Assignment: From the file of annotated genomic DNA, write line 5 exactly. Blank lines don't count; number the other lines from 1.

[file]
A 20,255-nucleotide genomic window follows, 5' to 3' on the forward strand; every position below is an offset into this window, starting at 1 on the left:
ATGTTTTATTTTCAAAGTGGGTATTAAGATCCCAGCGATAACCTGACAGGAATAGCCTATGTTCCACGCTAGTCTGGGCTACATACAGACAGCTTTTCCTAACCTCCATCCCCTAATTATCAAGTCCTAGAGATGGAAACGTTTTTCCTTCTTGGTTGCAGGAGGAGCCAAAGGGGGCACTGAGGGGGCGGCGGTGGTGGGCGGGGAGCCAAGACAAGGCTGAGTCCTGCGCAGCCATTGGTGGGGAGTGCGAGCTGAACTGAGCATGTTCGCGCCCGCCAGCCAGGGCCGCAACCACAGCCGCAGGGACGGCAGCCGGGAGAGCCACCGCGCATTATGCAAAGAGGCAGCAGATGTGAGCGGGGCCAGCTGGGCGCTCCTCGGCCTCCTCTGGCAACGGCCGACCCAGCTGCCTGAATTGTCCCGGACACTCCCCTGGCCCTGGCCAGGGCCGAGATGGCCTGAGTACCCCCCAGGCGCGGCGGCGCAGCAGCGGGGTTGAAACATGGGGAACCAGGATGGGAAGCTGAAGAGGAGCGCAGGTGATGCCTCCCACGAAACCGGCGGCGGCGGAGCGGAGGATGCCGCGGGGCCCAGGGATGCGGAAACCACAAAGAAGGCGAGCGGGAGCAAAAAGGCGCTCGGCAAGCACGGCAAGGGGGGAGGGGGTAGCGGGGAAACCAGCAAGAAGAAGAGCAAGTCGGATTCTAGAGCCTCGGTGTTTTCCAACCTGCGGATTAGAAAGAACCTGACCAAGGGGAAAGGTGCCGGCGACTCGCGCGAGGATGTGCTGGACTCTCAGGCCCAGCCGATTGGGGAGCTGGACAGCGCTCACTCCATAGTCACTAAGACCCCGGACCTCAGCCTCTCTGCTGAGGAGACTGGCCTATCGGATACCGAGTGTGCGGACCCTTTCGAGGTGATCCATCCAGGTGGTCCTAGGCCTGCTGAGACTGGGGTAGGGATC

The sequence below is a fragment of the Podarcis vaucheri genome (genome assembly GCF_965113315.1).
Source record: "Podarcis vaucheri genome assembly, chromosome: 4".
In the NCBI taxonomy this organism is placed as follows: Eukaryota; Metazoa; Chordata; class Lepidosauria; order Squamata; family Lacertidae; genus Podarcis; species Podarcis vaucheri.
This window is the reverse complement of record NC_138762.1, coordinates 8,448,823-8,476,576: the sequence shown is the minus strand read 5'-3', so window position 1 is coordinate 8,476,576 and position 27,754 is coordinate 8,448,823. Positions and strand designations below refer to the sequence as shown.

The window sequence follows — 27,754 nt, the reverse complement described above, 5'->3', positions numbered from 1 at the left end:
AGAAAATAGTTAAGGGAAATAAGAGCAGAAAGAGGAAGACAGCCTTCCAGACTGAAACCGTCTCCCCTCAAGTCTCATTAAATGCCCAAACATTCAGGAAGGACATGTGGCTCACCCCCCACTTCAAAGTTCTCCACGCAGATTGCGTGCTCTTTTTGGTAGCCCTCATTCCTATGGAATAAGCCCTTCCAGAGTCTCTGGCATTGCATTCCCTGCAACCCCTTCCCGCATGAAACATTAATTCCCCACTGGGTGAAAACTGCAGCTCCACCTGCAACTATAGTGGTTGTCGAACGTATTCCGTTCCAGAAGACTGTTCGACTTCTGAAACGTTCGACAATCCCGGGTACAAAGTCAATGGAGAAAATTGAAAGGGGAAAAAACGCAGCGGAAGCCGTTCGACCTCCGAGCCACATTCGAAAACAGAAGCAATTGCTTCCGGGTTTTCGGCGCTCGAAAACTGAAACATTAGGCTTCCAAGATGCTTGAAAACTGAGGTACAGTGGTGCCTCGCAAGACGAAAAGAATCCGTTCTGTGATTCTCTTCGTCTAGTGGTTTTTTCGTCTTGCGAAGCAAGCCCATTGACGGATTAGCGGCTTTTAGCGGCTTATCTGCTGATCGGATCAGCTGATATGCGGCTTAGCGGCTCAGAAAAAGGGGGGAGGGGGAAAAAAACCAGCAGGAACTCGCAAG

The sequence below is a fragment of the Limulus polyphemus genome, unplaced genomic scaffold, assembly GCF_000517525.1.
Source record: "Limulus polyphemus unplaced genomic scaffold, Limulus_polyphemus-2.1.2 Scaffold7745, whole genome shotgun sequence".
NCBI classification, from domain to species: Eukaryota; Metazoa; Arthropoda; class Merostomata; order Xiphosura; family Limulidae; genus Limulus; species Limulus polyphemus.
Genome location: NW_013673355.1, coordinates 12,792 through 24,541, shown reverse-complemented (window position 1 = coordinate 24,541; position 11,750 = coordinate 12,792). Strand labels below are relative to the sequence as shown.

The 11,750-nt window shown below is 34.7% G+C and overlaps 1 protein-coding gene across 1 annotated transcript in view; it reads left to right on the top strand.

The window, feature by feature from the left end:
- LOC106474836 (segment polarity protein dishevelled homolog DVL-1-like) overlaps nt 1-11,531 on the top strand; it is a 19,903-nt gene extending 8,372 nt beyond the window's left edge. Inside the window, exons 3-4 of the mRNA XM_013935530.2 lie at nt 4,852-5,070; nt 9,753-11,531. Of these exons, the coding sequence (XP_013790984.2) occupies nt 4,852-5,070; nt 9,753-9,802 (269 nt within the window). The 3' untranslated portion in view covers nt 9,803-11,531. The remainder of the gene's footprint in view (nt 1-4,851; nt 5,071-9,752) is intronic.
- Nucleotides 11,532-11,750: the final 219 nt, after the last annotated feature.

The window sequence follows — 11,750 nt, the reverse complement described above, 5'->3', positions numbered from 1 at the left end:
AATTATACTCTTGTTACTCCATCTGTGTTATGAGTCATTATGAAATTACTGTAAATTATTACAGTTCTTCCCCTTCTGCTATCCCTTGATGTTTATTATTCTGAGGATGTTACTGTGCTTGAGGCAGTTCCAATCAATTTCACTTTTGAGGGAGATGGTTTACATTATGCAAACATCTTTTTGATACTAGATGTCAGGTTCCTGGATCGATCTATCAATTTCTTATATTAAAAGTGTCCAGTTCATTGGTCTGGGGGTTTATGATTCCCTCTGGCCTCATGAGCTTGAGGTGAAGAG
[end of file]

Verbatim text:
In the NCBI taxonomy this organism is placed as follows: Eukaryota; Metazoa; Chordata; class Lepidosauria; order Squamata; family Lacertidae; genus Podarcis; species Podarcis vaucheri.